("The archducess's shirts and socks are smooth, super smooth, archi-smotth, hyper smooth".)

Children are not only our future, they are the constant renewal of our fresh youth, the perfumed smile of this world. In a way, the best in us laid before our adoring eyes.

"When you look at the stars after I'm gone, and you know that somewhere, on one of these stars, I am thinking of you and I am happy, to you it'll be as if all the stars were laughing in the sky." -- (The Little Prince, Antoine de Saint-Exupéry.)

Too many of my princes and princesses have gone, too many skies to contemplate. I have lived already. And it goes on.

Anonymous said...

Clicked on the second picture. I hadn't realized it linked to something else than a bigger version.

"If you are offended by this, get a life!"
Say, Laurie, know where I can get one of these? You know, good merchandise, reasonable prices? ;-)

"Oh, it's not for me, it's for... a friend of mine. Yeah, that's it : a friend of a friend!" I'd love it if I could just hand these around to those in dire need. :-P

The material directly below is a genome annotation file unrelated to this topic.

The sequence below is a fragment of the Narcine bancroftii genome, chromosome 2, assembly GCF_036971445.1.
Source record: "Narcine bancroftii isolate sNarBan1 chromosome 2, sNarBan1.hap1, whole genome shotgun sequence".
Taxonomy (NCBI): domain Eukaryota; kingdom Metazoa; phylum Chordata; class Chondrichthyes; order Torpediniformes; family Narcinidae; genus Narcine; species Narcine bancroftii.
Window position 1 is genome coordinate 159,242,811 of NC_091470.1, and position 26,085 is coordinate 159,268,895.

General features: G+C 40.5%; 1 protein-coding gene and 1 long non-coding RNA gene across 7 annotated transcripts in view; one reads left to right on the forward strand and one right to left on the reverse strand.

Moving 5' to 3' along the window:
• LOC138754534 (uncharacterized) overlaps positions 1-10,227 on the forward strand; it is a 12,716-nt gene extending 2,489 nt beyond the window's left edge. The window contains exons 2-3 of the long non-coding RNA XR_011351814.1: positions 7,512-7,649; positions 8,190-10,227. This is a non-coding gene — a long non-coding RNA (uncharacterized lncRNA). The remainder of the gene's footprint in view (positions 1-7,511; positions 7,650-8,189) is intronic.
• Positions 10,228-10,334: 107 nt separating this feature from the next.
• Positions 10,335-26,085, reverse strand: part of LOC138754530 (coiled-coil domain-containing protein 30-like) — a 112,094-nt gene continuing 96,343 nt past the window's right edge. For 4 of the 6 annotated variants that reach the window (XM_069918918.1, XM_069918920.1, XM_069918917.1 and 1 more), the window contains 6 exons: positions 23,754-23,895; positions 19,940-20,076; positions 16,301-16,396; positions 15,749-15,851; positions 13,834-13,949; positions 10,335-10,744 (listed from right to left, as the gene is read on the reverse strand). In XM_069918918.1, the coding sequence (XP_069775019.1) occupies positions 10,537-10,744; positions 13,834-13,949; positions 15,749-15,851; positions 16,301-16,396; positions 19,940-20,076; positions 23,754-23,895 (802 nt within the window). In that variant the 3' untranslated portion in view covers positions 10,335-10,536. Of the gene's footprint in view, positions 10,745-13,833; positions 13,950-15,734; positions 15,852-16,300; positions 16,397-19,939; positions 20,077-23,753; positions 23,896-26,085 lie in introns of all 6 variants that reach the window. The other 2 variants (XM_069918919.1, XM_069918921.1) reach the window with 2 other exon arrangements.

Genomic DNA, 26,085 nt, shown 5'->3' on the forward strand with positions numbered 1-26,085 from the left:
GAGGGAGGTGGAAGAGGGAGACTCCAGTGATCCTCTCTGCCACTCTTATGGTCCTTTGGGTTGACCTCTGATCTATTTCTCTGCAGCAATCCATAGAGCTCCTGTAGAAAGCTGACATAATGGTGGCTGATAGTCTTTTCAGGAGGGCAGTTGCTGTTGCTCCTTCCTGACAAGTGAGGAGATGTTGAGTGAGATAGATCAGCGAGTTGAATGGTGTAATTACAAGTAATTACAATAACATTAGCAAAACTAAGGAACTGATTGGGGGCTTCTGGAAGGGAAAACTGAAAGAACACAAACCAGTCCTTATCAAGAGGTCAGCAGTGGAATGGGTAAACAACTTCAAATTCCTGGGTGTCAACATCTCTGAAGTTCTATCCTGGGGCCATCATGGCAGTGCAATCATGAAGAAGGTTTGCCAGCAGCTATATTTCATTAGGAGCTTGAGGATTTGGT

Zeppellina said...

Just logged in to say Hello Eolake, and this posting is quite wonderful.

Such a beautiful and imaginative little girl. Truely lovely.


Eolake Stobblehouse said...

Hey Zep, great you're back.

Pascal, the Little Prince has to be the most irritating character and book every written. I think it is pushed upon French students all over the world by a conspiracy to make them hate all French.

Anonymous said...


It's another one of those books I read spontaneously, like Animal Farm, Romeo and Juliet, Ivanhoe... And I found it quite unique. In a GOOD way!
(Perhaps I'm just weird?)

Still, since my earliest memories of school, I always resented the mandatory reading of books. I feel that if our parents/teachers had been more open-minded, they would have loved to see us read ANYTHING, provided we liked it and did it willingly. I still haven't forgiven, more than 25 years later, that "comics are not reading" bit. ):-P